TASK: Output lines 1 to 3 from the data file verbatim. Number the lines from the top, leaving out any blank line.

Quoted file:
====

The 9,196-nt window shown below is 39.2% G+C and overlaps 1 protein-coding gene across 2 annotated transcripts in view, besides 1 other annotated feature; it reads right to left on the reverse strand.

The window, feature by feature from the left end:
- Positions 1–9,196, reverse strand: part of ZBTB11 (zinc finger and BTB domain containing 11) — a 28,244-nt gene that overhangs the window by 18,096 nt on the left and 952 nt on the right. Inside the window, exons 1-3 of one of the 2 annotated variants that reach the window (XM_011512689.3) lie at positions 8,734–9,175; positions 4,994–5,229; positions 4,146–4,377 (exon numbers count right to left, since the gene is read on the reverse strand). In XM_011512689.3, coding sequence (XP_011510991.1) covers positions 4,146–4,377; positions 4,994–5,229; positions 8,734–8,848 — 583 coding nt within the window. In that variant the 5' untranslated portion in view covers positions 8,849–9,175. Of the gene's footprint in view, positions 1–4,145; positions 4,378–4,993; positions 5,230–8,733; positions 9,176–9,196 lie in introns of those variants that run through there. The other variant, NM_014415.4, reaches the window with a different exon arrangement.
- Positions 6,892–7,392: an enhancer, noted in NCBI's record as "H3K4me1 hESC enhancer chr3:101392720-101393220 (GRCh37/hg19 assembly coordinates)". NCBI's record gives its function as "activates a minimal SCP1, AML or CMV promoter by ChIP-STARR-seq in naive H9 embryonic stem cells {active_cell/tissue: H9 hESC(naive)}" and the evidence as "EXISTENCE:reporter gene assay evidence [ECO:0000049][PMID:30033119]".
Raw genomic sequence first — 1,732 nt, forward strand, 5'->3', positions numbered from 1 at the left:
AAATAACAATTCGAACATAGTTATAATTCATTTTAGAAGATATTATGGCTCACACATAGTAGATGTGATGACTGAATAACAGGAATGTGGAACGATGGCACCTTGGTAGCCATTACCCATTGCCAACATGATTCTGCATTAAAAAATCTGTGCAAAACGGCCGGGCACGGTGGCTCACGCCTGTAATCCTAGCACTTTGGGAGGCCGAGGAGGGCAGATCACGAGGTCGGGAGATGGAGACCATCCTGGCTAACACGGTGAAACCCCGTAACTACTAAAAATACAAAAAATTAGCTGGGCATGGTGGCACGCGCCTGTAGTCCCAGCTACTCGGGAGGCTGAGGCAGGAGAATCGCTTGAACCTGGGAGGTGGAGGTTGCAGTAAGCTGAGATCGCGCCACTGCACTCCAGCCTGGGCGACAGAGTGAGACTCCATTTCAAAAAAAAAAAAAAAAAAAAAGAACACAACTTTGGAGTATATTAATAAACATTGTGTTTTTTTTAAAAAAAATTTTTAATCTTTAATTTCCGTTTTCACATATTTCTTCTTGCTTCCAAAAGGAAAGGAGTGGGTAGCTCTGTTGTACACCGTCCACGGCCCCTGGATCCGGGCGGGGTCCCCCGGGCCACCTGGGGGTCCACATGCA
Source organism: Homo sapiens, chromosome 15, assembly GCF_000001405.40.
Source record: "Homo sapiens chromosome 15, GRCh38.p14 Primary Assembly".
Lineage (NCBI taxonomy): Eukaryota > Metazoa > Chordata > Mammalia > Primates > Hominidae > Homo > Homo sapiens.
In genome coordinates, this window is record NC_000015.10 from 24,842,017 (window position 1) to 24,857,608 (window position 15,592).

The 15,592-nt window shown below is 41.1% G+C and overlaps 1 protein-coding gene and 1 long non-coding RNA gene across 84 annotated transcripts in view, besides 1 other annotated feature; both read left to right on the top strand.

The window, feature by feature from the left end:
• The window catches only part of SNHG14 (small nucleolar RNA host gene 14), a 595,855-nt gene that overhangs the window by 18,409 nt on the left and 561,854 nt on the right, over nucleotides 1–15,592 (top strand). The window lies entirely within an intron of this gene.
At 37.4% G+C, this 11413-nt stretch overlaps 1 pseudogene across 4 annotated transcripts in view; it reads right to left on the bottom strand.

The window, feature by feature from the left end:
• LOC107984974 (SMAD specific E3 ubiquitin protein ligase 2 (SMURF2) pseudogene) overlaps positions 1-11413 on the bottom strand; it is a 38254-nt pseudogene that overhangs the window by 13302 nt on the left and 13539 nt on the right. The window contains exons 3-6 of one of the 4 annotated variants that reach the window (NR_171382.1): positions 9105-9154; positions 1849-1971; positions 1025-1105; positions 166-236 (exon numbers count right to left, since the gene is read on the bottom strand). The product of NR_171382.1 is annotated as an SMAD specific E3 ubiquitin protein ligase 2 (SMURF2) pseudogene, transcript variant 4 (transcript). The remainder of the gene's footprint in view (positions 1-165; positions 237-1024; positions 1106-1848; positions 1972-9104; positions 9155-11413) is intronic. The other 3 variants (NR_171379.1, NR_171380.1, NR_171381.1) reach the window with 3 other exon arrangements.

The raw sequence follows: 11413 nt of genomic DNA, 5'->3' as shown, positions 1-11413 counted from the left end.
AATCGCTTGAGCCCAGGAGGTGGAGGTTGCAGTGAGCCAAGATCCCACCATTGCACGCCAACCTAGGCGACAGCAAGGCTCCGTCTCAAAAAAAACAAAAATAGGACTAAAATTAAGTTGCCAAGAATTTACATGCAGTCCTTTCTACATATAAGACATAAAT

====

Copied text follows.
The 9,196-nt window shown below is 39.2% G+C and overlaps 1 protein-coding gene across 2 annotated transcripts in view, besides 1 other annotated feature; it reads right to left on the reverse strand.

The window, feature by feature from the left end:
- Positions 1–9,196, reverse strand: part of ZBTB11 (zinc finger and BTB domain containing 11) — a 28,244-nt gene that overhangs the window by 18,096 nt on the left and 952 nt on the right. Inside the window, exons 1-3 of one of the 2 annotated variants that reach the window (XM_011512689.3) lie at positions 8,734–9,175; positions 4,994–5,229; positions 4,146–4,377 (exon numbers count right to left, since the gene is read on the reverse strand). In XM_011512689.3, coding sequence (XP_011510991.1) covers positions 4,146–4,377; positions 4,994–5,229; positions 8,734–8,848 — 583 coding nt within the window. In that variant the 5' untranslated portion in view covers positions 8,849–9,175. Of the gene's footprint in view, positions 1–4,145; positions 4,378–4,993; positions 5,230–8,733; positions 9,176–9,196 lie in introns of those variants that run through there. The other variant, NM_014415.4, reaches the window with a different exon arrangement.